Tonight’s debate, hosted by Horsney Parish Church and moderated by Father Bruce Batstone, invited candidates from the five largest parties running in my constituency, Hornsey and Wood Green:
- Suhail Rahuja from the Conservative Party
- Gordon Peters from the Green Party
- Catherine West from the Labour Party
- Lynne Featherstone from the Liberal Democrats (incumbent)
- Clive Morrison from UK Independence Party
The other three candidates were invited to submit questions for the debate.
That’s not what happened though.
Continue reading Fringe party crashes election debate in Hornsey
Alberta’s election continues to be far more entertaining than the one here in the UK.
Amid his party’s plummeting polling numbers, Progressive Conservative Premier Jim Prentice needed to re-connect with voters and rebuild trust for his party during the leaders debate last night.
Instead, he told the only woman on stage that “I know the math is difficult…” in a discussion around tax increases. Very soon after #MathIsHard started trending in the province and NDP leader Rachel Notley was able to remind viewers that this is the leader who doesn’t want Albertans to “worry their pretty little heads.”
There’s an adage that governments typically lose elections, rather than opposition parties win them. In this case, I think Prenctice just lost it and Notley has a truly unexpected chance to win it.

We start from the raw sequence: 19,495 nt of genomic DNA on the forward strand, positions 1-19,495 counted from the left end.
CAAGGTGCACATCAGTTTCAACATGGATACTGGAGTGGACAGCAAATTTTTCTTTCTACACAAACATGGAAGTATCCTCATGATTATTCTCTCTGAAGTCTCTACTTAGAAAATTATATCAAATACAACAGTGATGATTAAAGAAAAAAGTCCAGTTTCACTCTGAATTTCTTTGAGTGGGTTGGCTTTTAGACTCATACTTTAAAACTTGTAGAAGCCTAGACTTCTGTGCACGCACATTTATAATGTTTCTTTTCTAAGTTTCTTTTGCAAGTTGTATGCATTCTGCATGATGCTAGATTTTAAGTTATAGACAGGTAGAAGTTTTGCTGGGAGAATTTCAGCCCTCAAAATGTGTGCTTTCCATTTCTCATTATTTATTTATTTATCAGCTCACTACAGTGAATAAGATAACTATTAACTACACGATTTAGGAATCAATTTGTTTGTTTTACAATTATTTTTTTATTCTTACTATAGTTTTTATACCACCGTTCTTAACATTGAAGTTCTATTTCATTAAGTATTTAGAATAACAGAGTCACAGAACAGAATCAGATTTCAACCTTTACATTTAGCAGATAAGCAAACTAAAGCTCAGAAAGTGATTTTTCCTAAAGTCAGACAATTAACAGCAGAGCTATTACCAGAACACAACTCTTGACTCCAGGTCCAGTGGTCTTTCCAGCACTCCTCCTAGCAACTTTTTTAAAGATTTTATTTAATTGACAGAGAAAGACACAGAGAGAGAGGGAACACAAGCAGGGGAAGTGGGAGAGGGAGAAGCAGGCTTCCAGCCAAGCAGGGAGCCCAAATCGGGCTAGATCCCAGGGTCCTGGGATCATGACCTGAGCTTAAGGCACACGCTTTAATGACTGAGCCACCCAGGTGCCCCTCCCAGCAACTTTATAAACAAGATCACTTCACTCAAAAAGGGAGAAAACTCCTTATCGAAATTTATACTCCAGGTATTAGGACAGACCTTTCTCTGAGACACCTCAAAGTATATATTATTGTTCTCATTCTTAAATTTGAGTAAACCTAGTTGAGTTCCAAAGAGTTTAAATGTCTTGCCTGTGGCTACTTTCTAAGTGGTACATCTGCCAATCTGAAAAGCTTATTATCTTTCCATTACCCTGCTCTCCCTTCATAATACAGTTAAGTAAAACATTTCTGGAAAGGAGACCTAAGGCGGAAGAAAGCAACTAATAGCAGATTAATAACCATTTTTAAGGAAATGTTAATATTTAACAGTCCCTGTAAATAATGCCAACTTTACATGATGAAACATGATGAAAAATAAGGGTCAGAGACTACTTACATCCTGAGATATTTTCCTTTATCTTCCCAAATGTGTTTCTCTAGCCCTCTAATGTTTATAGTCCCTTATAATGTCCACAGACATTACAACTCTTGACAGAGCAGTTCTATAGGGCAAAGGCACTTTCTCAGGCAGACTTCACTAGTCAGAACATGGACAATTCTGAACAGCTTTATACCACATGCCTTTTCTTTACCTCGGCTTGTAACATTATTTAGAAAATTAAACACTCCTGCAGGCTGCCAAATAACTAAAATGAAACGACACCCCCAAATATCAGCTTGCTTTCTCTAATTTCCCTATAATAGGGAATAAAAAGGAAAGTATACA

For more on the debate, read Don Braid’s analysis in the Calgary Herald.
It’s been only 5 days since the Supreme Court of Canada ruled unanimously that the prayers said by the City of Saguenay discriminated against atheists, and already cities across Canada are reviewing their own practices. But I suspect (although caveated with the standard, I am not a lawyer) this ruling will have wide reaching consequences as there are very few Supreme Court precedents on cases of religious freedom in Canada.
Reading the ruling, I think secularists should feel confident. Here’s my interpretation of my 10 favourite parts of the ruling (in the order they appear).
Continue reading 10 reasons the Saguenay ruling establishes Canada as a secular country
I can’t add much to this statement from Secular Woman on the recent “public dissociation” controversy. I will admit that this blog was briefly listed as one of the Secular Policy Institute’s affiliates though (because they literally asked everyone they could google). But after they issued their bizarre statement about “shock bloggers” I dissociated myself (though not publicly, till now I guess).
Citing media “intolerance and bigotry”, anti-science Canadian MP James Lunney has quit the government caucus to sit as an independent. Among Lunney’s claim to the crown as Canada’s least scientifically literate MP are:
- He doesn’t believe in evolution
- He’s a chiropractor
- He’s claimed there’s a link between vaccines and autism
- He doesn’t believe the climate is changing
In his surreal press release (dated March 31, not April 1), he states that he will address his religious beliefs in Parliament at his next opportunity, which sounds like it will be a hoot. Lunney claims that Christians are being persecuted in Canada, a claim that is thoroughly debunked by the excellent Ottawa Citizen editorial:
Add MP James Lunney to the list of people who somehow have come to believe they’re being persecuted — that indeed, their fundamental human rights are under threat — when people disagree with them on Twitter.
Lunney is standing down before the election in October so we’ll only have a few more of his public gems of wisdom.